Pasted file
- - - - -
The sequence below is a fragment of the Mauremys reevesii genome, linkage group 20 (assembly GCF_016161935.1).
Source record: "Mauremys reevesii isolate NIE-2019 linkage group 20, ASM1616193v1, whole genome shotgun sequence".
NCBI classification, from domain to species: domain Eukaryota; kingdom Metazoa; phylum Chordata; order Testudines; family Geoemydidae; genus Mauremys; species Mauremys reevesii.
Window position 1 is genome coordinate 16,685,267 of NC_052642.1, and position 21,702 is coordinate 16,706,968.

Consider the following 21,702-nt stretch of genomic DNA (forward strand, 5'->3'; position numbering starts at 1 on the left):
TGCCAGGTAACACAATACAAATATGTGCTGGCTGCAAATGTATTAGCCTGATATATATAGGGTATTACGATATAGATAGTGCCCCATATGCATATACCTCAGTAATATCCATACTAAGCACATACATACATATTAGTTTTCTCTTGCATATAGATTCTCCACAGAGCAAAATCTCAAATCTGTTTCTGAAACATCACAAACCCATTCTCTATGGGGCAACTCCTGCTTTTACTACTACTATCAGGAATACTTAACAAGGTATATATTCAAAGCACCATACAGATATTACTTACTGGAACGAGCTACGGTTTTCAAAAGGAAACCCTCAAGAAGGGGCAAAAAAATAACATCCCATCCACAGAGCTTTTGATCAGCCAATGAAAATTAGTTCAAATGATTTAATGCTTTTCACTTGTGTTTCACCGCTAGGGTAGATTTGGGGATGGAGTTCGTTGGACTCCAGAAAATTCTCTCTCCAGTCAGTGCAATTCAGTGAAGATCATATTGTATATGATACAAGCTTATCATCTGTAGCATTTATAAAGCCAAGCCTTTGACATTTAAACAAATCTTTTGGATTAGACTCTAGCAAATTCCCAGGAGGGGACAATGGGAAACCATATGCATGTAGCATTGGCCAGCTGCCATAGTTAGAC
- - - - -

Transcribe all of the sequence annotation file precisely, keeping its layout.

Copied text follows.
The sequence below is a fragment of the Mauremys reevesii genome, linkage group 20 (assembly GCF_016161935.1).
Source record: "Mauremys reevesii isolate NIE-2019 linkage group 20, ASM1616193v1, whole genome shotgun sequence".
NCBI classification, from domain to species: domain Eukaryota; kingdom Metazoa; phylum Chordata; order Testudines; family Geoemydidae; genus Mauremys; species Mauremys reevesii.
Window position 1 is genome coordinate 16,685,267 of NC_052642.1, and position 21,702 is coordinate 16,706,968.

Consider the following 21,702-nt stretch of genomic DNA (forward strand, 5'->3'; position numbering starts at 1 on the left):
TGCCAGGTAACACAATACAAATATGTGCTGGCTGCAAATGTATTAGCCTGATATATATAGGGTATTACGATATAGATAGTGCCCCATATGCATATACCTCAGTAATATCCATACTAAGCACATACATACATATTAGTTTTCTCTTGCATATAGATTCTCCACAGAGCAAAATCTCAAATCTGTTTCTGAAACATCACAAACCCATTCTCTATGGGGCAACTCCTGCTTTTACTACTACTATCAGGAATACTTAACAAGGTATATATTCAAAGCACCATACAGATATTACTTACTGGAACGAGCTACGGTTTTCAAAAGGAAACCCTCAAGAAGGGGCAAAAAAATAACATCCCATCCACAGAGCTTTTGATCAGCCAATGAAAATTAGTTCAAATGATTTAATGCTTTTCACTTGTGTTTCACCGCTAGGGTAGATTTGGGGATGGAGTTCGTTGGACTCCAGAAAATTCTCTCTCCAGTCAGTGCAATTCAGTGAAGATCATATTGTATATGATACAAGCTTATCATCTGTAGCATTTATAAAGCCAAGCCTTTGACATTTAAACAAATCTTTTGGATTAGACTCTAGCAAATTCCCAGGAGGGGACAATGGGAAACCATATGCATGTAGCATTGGCCAGCTGCCATAGTTAGAC